How should teachers conduct lesson observations of other teachers?
For 25 years, observing in the classroom has been largely a trial and error process. Sadly, I made many mistakes.
In a paper published by The British Psychological Society, 2010, Neil Mercer poses interesting theories about collecting observational data, especially in working classrooms, and why it requires a systematic and considered approach to what behaviours should be sampled, how these observations should be captured and the practicality of recording what is observed.
The paper describes methods for analysing classroom ‘talk’, comparing strengths and weaknesses. Both quantitative and qualitative methods based on specific theories of social action, research paradigms, and disciplines.
Discourse in the classroom
Studies which are typically observational, non-interventional, and qualitative ask the following type of questions:
- How does classroom discourse enable, or inhibit, the expression of identities?
- How are the languages/language varieties of different cultures recognised and used in schools?
- Is current educational policy sensitive to the linguistic and cultural reality of school life?
Discourse and its impact in the classroom
Studies which research traditions in social and developmental psychology and pedagogical studies, with strong attachments to the work of Vygotsky ask the following types of questions:
- How does dialogue promote learning and the development of understanding?
- What types of talk are associated with the best learning outcomes?
- Does collaborative activity help children to learn, or assist their conceptual development?
The paper continues to argue that both approaches cannot be understood without due attention to the nature and functions of qualitative analysis; that cultural and local norms shape the processes of teaching and learning; and that in the classroom, meanings are continually renegotiated over variable periods of time.
The implication is that one-off, ‘snapshot’ studies of the classroom are unlikely to yield as valid results as those which involve continuous and repeated observations, such as over a series of lessons and both approaches agreed to be critical of classroom research which does not recognise the importance of these principles.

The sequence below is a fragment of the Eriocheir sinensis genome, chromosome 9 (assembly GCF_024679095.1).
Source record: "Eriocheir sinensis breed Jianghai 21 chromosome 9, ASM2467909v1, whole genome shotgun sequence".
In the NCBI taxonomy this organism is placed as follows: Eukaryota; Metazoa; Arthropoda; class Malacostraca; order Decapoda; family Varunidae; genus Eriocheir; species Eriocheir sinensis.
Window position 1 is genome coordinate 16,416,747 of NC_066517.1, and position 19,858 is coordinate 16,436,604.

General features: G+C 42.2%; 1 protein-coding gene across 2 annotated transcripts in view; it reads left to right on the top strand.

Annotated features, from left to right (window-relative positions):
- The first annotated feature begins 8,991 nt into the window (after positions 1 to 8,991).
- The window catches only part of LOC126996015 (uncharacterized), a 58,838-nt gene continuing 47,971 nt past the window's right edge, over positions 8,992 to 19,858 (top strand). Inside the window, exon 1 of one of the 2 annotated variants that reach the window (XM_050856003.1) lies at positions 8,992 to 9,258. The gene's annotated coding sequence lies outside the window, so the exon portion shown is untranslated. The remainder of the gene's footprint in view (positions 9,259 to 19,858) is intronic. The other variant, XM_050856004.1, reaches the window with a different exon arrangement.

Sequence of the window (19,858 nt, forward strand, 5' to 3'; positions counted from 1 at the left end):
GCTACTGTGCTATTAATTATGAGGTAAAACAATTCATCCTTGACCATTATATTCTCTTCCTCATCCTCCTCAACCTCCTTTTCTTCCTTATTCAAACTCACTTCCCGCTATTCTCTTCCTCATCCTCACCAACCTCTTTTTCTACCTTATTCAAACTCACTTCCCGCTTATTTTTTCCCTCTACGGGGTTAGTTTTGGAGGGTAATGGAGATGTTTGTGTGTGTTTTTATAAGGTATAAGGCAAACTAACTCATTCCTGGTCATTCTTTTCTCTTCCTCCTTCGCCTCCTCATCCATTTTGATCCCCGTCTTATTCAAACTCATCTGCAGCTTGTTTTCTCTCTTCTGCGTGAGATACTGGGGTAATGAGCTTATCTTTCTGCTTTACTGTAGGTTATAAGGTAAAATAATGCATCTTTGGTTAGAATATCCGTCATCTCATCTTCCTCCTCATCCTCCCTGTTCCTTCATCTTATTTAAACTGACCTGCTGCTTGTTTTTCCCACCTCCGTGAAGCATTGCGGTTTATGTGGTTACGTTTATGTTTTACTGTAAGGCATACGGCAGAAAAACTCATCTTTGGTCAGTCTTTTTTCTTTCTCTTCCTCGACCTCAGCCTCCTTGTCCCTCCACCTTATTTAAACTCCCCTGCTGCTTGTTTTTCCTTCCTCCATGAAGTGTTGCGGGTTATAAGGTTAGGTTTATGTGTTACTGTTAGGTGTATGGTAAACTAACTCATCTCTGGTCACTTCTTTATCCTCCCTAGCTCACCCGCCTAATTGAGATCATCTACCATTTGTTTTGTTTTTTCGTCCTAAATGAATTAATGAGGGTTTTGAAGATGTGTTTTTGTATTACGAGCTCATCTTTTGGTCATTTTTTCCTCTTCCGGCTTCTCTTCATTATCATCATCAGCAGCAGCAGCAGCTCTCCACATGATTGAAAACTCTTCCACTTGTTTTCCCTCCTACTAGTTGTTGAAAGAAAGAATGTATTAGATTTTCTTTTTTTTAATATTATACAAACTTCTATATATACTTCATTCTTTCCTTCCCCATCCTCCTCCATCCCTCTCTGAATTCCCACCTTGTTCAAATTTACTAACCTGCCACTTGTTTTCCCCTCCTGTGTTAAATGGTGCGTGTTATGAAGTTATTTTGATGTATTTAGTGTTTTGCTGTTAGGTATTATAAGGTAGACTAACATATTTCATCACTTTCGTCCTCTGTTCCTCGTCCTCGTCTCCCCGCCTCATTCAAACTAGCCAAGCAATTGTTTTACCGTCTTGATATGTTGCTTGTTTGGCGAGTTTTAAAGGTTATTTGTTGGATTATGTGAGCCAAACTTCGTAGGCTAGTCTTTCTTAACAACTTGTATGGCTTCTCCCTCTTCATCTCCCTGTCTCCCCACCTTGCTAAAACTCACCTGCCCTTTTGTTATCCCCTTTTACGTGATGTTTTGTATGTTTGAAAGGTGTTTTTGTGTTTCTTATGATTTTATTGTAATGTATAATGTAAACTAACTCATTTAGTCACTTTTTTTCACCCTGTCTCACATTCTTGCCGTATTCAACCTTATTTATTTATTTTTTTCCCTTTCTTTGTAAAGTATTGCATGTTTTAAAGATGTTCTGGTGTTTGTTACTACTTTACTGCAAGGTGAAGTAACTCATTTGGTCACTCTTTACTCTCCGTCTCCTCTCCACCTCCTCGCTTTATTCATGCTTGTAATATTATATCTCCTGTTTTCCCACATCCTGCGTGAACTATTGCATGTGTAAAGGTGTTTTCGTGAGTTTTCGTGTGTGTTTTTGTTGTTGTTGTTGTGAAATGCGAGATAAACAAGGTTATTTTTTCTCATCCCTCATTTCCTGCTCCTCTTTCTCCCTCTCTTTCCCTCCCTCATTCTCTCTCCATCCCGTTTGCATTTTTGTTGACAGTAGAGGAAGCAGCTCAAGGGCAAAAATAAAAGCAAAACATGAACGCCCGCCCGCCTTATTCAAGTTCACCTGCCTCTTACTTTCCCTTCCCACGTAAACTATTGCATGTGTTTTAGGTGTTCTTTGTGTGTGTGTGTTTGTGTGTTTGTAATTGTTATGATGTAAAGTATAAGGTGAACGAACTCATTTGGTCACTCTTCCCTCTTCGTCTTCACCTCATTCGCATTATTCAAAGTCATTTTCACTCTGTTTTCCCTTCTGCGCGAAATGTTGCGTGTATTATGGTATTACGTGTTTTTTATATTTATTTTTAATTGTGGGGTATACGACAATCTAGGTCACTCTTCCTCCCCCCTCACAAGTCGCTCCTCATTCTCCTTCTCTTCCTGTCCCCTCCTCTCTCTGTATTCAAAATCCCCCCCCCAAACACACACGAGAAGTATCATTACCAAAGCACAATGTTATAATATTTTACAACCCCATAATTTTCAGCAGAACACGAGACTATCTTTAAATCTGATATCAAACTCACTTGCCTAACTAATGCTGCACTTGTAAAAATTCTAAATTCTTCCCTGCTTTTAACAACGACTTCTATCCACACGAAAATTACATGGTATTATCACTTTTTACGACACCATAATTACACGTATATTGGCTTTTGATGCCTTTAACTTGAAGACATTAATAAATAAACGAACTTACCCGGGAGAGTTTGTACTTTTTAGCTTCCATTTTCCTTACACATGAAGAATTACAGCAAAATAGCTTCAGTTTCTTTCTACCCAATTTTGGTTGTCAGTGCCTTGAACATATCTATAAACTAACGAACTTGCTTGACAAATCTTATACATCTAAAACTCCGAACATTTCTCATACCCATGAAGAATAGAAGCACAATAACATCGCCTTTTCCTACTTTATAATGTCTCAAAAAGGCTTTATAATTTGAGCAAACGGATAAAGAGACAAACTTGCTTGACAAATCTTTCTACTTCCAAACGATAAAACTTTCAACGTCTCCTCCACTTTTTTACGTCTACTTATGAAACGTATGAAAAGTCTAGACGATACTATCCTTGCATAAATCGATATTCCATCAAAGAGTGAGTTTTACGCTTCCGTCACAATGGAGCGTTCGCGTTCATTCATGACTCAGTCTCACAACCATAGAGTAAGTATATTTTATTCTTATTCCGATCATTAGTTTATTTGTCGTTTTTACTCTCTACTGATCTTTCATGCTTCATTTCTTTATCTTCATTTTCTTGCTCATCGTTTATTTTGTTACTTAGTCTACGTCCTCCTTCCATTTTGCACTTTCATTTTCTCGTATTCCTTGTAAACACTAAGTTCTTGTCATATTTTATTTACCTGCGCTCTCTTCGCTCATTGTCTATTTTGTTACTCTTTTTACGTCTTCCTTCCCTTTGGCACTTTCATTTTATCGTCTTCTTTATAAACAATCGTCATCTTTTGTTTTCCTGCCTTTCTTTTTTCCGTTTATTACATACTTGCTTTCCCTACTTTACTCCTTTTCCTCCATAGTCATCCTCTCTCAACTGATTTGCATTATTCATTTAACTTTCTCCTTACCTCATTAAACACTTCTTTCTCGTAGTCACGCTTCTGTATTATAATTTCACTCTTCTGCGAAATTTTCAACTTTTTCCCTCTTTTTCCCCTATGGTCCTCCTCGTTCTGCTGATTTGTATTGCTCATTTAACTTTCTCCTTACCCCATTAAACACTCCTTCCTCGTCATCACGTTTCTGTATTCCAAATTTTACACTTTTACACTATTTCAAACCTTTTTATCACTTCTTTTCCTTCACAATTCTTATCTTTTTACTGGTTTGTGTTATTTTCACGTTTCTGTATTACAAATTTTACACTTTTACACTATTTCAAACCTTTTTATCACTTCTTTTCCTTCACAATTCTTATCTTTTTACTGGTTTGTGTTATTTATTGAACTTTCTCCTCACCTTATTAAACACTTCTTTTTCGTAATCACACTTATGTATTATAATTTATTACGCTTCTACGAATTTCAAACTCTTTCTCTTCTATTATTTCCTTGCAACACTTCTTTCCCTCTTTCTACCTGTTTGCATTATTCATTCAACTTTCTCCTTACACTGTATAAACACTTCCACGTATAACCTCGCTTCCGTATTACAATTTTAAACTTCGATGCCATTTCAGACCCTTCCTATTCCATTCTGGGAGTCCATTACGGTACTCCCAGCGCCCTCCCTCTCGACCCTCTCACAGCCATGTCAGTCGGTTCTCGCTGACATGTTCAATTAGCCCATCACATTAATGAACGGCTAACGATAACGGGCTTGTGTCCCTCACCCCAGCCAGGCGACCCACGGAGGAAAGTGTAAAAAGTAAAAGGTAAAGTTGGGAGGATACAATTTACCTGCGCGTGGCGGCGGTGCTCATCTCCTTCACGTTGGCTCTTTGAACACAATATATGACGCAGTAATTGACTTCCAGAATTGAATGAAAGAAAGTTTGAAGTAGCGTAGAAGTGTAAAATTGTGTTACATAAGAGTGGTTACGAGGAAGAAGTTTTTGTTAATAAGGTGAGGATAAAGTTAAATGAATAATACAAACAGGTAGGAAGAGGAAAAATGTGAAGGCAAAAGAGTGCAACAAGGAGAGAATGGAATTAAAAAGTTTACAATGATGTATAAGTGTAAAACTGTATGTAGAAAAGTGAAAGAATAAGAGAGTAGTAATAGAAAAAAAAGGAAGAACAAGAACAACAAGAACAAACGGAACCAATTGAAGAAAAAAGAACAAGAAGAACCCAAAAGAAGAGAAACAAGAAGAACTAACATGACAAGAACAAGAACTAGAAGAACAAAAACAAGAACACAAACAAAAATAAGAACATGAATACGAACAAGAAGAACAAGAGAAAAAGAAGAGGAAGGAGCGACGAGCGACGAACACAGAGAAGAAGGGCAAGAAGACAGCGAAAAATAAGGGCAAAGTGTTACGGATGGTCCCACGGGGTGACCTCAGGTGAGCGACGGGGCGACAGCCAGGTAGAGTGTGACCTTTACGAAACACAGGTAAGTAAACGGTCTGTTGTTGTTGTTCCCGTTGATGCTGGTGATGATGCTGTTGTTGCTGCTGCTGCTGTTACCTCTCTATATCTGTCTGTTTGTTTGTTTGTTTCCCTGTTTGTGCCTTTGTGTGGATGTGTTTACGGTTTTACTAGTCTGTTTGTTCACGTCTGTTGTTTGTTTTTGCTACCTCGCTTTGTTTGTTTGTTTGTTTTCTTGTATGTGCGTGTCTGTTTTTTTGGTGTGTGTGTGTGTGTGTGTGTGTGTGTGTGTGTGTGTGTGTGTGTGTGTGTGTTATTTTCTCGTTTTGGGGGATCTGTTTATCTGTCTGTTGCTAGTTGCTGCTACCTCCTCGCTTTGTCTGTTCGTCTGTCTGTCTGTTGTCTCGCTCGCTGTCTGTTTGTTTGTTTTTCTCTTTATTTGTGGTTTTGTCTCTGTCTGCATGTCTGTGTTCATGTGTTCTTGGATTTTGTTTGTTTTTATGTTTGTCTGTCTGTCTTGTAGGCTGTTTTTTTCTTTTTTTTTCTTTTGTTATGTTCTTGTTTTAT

What is Ofsted up to?
Eight years later in June 2018, Ofsted published research which highlighted 6 observation models, unpicking how lesson observations may help with future inspection development – curated to support reliability and validity – as OfSTED seek to strengthen their purpose. Today as I write, Ofsted now consult the world on their inspection framework for September 2019, abandoning ‘teaching and learning’ as a key judgement because past research has proven that it is unreliable to be able to evaluate the complex nature of the classroom in such a short period of time.
One would be forgiven for thinking how Ofsted believe that they can still evaluate a school in just two days if grading a teacher in a snapshot period is so flawed.
In Mercer’s paper, he highlights the combined use of quantitative and qualitative methods has become more common in educational research – today, this is everything schools hope to achieve, but my research suggests it remains a significant challenge.
Mercer concludes arguments that only qualitative research can deal with the human reality of school life, or that only quantitative research amounts to real science, is unconvincing. Instead, researchers should accept that various methods – and methodologies have their distinctive strengths and weaknesses and that by asking ‘What do I need to do to answer my research questions?’ an open-minded researcher may avoid simplistic choices.
Something noteworthy, Mercer writes “We also know that the ways teachers use talk (verbal feedback) in the classroom have a significant effect on students as a tool for their own learning, but if this line of educational research is to have a major impact on educational policy and the training of teachers, we need more large-scale studies.”
My research with UCL may not (yet) be large-scale, but it’s a start to help rescue teachers from observational bias and the marking/workload burden.
As a classroom practitioner, all I want to ask is, what is the impact on pupils and the classroom. Once we’ve worked out what the research suggests, as ever, teachers need to know what that then looks like in the classroom. May this serve as a good reminder to those all unpicking the complex world of the classroom.
The analysis of classroom talk: Methods and methodologies by Neil Mercer, Faculty of Education at the University of Cambridge. If you would like a copy of the full paper, leave a comment below.